Marcescent leaves

One of these two red oaks has marcescent leaves.

After being asked a question recently about trees, I did some research, learned a new word and gained some understanding of deciduous trees.

Why does this tree still have leaves on it while the other ones just like it are bare? I have noticed this tendency but never knew it had a name. It’s called “marcescence.”

To really understand how a tree loses its leaves, you have to go down to the cellular level. In simple terms, for a leaf to fall off, the cells at the point where the twig and the leaf stem meet produce an enzyme and form an abscission, causing leaf drop.

If an outside condition, such as a rapid freeze, interferes with this process, some or most of the leaves might hang on throughout the winter until spring, when new buds form and the older, dead leaves will be forced off.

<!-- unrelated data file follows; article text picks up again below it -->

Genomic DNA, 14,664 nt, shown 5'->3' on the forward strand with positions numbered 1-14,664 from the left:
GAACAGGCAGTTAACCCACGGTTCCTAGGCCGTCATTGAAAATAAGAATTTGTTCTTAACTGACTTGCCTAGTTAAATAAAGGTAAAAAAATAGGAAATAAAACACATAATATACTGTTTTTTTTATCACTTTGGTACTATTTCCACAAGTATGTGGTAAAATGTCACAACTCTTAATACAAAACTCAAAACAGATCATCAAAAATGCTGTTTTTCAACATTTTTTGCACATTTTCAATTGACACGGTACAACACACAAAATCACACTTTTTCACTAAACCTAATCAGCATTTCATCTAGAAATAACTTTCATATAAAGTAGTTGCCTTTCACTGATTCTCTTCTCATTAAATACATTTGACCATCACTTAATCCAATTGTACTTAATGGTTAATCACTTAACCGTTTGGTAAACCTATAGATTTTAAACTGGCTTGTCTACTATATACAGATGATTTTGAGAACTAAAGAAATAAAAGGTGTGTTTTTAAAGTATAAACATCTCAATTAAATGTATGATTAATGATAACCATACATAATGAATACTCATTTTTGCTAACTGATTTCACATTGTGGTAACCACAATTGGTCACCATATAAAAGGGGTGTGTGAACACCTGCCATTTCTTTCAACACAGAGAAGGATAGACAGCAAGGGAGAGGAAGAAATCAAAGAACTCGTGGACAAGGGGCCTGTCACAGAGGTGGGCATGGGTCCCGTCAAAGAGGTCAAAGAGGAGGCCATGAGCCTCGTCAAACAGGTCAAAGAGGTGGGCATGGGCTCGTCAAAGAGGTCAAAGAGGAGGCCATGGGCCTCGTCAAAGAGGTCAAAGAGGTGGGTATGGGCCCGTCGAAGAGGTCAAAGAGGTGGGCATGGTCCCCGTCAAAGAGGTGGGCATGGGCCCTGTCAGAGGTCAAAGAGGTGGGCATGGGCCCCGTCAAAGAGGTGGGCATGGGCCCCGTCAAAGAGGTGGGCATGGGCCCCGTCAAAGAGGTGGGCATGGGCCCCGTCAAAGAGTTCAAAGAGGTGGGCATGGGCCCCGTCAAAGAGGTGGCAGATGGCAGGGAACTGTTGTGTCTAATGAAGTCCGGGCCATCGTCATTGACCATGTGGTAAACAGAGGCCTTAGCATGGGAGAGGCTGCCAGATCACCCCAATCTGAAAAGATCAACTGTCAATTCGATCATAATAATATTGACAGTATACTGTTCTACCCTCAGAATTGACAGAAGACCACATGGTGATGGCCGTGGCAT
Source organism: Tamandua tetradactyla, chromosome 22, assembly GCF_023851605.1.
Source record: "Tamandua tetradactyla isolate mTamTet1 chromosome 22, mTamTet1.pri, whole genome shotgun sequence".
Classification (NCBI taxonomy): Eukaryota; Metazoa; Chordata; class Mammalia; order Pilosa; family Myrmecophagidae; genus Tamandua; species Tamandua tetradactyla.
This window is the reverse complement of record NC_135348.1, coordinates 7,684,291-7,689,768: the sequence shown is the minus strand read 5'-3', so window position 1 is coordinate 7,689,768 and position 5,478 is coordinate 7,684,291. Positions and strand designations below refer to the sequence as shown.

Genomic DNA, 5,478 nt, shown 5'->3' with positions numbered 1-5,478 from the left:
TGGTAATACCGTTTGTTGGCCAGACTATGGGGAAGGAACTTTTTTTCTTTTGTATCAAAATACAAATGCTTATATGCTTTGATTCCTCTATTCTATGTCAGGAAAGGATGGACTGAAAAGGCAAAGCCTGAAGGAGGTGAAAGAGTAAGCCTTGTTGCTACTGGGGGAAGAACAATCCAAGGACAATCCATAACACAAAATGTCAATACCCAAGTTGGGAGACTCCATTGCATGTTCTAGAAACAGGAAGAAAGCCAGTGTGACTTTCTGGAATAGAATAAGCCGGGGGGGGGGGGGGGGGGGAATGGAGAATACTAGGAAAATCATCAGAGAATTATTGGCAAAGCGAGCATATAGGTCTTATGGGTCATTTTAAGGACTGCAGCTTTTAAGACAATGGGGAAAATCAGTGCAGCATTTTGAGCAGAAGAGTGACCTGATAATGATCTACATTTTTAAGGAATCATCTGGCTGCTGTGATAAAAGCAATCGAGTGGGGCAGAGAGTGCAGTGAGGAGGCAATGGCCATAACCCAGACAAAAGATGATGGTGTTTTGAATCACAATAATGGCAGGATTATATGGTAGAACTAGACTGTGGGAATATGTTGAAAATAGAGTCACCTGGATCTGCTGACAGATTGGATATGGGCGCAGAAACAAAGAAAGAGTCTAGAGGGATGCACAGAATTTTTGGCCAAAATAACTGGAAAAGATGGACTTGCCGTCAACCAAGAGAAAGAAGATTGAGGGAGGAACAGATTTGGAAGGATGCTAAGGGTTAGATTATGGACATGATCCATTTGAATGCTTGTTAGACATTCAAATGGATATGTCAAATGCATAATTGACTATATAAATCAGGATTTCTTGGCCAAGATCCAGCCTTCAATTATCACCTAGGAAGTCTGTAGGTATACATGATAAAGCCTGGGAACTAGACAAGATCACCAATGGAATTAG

Is it a bad thing for a tree to keep its dead leaves hanging on? I spoke with a local arborist who emphasized the timing of when the leaves turn brown and hang on tells more about the health of the tree.

If a tree’s leaves turn brown in the summer or early fall and the leaves hang on, this could be a sign that the tree is stressed or unhealthy. A hardy, healthy tree that has encountered something harmful will shed its leaves and be bare, aiding in its survival.

By late fall, once the leaves changed colors, whether the dead leaves hang on or fall off is not necessarily an indication of anything except the natural predisposition of that particular tree.

Certain species of trees have a greater tendency to hold dead leaves all winter, including beech and a few types of oaks. Other trees and shrubs, such as some crepe myrtles, may hold their dead leaves until spring.

Some researchers studying marcescence say younger trees, understory trees and those planted in drier soils tend to retain dead leaves. Others claim that highly adapted trees will have marcescent leaves to protect them from being eaten by wildlife or to provide more nutrients in the soil in the spring.

Darla Horner Menking is a Texas Master Gardener and Master Naturalist. Contact her at

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